Troubles veterans in GB '˜only hit by mental health problems years later'

Concerns among veterans about suicide rates are mounting '“ but figures are not formally collected. Philip Bradfield and the Johnston Press Investigations Unit report

Tuesday, 24th July 2018, 9:00 am
Updated Tuesday, 24th July 2018, 11:39 am
Youths bombarding an Army Saracen at a junction on the Whiterock Road in Belfast in 1980. The soldiers inside ignored the children

Veterans of the Troubles who live in Great Britain are surprised to find that significant mental health issues relating to their service can affect them many years after they have left the Province, a specialist doctor has said.

Dr Walter Busuttil, director of medical services at charity Combat Stress, said many veterans from Great Britain try to “shake the dust off their feet” in relation to the Troubles and are “embarrassed” many years later to find they are suffering mental health issues as a legacy of tours where they faced off against terrorists and saw friends and colleagues killed.

Asked if Great Britain-based veterans of the Troubles might take longer to be diagnosed for post traumatic stress disorder (PTSD) than those based in Northern Ireland, because they may be more isolated from informed help, Dr Walter Busuttil said he believes this is a major issue.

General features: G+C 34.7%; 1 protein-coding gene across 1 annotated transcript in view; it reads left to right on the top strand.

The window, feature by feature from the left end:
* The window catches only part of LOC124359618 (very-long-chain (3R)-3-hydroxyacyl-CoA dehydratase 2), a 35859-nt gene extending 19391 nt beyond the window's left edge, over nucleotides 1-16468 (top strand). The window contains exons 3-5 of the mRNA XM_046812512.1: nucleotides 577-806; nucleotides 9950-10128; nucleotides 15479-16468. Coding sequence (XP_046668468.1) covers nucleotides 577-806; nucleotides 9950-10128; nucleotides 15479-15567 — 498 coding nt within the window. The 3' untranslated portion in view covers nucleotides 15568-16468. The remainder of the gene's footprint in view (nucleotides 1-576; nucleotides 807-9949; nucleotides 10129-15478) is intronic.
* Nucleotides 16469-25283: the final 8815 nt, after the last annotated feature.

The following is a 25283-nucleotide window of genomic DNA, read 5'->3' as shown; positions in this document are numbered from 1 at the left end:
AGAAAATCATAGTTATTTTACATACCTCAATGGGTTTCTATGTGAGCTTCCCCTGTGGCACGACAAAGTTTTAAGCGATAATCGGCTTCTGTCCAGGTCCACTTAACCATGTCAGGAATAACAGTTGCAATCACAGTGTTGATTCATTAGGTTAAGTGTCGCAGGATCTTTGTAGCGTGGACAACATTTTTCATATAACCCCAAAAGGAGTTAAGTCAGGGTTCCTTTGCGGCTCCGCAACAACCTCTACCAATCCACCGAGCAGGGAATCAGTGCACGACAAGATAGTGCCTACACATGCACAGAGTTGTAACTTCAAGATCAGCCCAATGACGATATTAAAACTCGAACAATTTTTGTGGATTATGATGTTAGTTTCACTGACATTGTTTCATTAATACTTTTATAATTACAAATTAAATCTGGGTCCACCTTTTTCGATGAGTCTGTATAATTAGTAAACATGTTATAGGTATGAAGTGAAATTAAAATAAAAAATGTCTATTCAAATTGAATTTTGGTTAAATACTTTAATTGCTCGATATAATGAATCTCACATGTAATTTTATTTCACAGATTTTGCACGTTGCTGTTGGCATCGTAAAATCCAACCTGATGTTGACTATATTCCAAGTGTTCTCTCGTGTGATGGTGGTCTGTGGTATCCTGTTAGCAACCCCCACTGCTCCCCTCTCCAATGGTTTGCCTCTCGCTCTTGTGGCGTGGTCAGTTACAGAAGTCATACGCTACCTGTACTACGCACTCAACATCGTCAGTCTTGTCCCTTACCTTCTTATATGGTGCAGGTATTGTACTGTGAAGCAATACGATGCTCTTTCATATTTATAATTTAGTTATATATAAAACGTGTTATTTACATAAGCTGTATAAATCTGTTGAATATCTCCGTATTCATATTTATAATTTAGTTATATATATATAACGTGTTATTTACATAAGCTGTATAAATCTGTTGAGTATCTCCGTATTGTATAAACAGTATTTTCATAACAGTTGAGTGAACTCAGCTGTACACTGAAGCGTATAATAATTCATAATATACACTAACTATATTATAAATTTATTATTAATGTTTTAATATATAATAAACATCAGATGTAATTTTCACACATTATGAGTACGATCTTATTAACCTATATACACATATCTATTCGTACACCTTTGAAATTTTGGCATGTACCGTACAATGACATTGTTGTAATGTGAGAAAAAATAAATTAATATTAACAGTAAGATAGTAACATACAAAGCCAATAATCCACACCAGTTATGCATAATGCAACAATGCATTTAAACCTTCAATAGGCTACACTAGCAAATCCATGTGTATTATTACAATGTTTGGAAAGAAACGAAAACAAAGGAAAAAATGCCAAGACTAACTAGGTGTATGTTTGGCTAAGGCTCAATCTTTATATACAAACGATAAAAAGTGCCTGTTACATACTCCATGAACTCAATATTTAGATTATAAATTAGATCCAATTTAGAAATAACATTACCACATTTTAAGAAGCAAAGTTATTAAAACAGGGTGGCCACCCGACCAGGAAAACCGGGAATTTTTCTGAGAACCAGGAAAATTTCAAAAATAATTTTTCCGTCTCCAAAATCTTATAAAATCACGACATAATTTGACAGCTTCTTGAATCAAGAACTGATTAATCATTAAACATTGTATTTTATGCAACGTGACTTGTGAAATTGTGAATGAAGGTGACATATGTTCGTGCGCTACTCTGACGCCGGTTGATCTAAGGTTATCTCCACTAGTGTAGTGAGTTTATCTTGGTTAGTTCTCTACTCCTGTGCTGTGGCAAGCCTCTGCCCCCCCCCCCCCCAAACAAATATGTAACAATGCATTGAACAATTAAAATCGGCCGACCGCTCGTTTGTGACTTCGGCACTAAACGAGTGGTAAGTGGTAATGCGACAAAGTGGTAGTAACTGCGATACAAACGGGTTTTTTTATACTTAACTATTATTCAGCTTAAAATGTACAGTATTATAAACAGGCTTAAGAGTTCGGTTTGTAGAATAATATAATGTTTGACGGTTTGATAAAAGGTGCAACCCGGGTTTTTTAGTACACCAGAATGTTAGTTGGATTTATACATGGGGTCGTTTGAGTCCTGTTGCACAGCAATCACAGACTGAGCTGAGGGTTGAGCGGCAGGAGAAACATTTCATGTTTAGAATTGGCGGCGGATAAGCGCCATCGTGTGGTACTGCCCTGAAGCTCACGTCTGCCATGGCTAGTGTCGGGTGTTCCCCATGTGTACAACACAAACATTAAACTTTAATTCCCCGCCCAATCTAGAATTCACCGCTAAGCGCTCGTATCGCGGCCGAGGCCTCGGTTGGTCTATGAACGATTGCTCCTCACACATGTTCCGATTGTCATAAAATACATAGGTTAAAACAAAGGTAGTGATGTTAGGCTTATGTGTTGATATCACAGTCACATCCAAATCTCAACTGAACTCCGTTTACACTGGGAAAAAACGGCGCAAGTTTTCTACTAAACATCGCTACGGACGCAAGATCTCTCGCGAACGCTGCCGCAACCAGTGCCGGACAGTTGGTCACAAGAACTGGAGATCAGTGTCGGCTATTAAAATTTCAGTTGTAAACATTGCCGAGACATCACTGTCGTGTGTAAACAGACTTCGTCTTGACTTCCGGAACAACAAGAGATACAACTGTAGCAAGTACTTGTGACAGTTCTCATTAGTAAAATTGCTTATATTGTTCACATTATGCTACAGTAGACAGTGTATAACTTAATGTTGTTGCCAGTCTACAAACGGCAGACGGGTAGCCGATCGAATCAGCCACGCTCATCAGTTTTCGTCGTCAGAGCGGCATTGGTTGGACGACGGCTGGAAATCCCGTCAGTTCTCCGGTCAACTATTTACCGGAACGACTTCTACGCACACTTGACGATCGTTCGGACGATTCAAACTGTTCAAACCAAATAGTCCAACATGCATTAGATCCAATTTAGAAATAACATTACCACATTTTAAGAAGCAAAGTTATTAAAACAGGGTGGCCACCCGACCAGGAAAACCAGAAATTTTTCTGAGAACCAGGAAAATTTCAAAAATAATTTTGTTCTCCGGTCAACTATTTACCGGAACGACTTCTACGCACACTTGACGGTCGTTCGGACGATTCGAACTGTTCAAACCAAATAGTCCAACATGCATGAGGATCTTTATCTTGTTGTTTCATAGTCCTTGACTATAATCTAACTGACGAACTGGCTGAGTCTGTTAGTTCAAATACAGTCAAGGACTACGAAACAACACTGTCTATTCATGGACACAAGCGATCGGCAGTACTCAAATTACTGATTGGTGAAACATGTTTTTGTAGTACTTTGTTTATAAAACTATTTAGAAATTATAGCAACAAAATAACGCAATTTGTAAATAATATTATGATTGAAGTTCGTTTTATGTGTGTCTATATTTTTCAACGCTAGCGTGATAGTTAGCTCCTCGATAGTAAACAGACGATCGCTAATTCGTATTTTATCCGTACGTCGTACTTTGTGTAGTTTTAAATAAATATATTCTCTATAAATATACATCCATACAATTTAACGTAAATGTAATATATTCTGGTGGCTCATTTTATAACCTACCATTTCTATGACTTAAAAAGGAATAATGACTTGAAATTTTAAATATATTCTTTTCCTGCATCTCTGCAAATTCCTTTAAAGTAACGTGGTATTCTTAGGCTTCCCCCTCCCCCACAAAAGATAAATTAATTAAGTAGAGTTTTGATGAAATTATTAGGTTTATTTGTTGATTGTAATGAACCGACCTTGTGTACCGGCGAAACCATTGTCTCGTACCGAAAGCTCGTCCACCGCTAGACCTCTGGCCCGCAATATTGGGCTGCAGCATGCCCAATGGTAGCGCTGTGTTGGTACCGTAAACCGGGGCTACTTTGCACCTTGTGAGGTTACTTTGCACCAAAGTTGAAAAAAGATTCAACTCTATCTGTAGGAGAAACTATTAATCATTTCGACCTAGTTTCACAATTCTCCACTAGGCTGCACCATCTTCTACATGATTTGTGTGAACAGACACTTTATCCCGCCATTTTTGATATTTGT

Sign up to our daily newsletter

The i newsletter cut through the noise

Dr Walter Busuttil, Medical Director and Consultant Psychiatrist with charity Combat Stress

“I think in Northern Ireland there is a unique environment there in that people who remain there are perhaps aware of the dangers caused to their mental health by the Troubles in that they will know people that have been for help,” he said.

“Whereas once you leave Northern Ireland many people just dust their shoes of Northern Ireland and go and live in another country and they think that they have left the Troubles behind them. Of course they haven’t. And then they are very isolated so there is no one to discuss anything with really and perhaps they are too embarrassed to ask for help as well.

“So anecdotally it is understandable that if people are living in isolation in other parts of the UK, that they are perhaps less aware and perhaps less likely to ask for help.”

Asked if this is evident among his client base of over 3,000 veterans, he replied: “Absolutely”.

“So the veteran who has served in Northern Ireland or maybe was born in Northern Ireland and leaves Northern Ireland finds it surprising, perhaps, to imagine 10-15 years later that he has got a problem related to Northern Ireland.”

This is “not uncommon” among veterans living in England Scotland and Wales, he said. “It happens. We have the huge rate in terms of 13.3 years before people ask for help [in relation to Northern Ireland service]. So that is a pretty clear kind of figure isn’t it for Northern Ireland veterans.”

The biggest source of PTSD for UK military veterans has up until recently been from their service in Northern Ireland, he said.

Dr Busuttil says there has been a dramatic increase in demand from veterans for their services for mental health support, from 950 to 2,500 in the period 2007 to 2014 – and that 82% of the clients have PTSD.

Much of this rise could be due to better education and awareness of his organisation and the issues – they do not know.

“The veterans helpline sees 12-14,000 calls a year. So we are extremely busy.”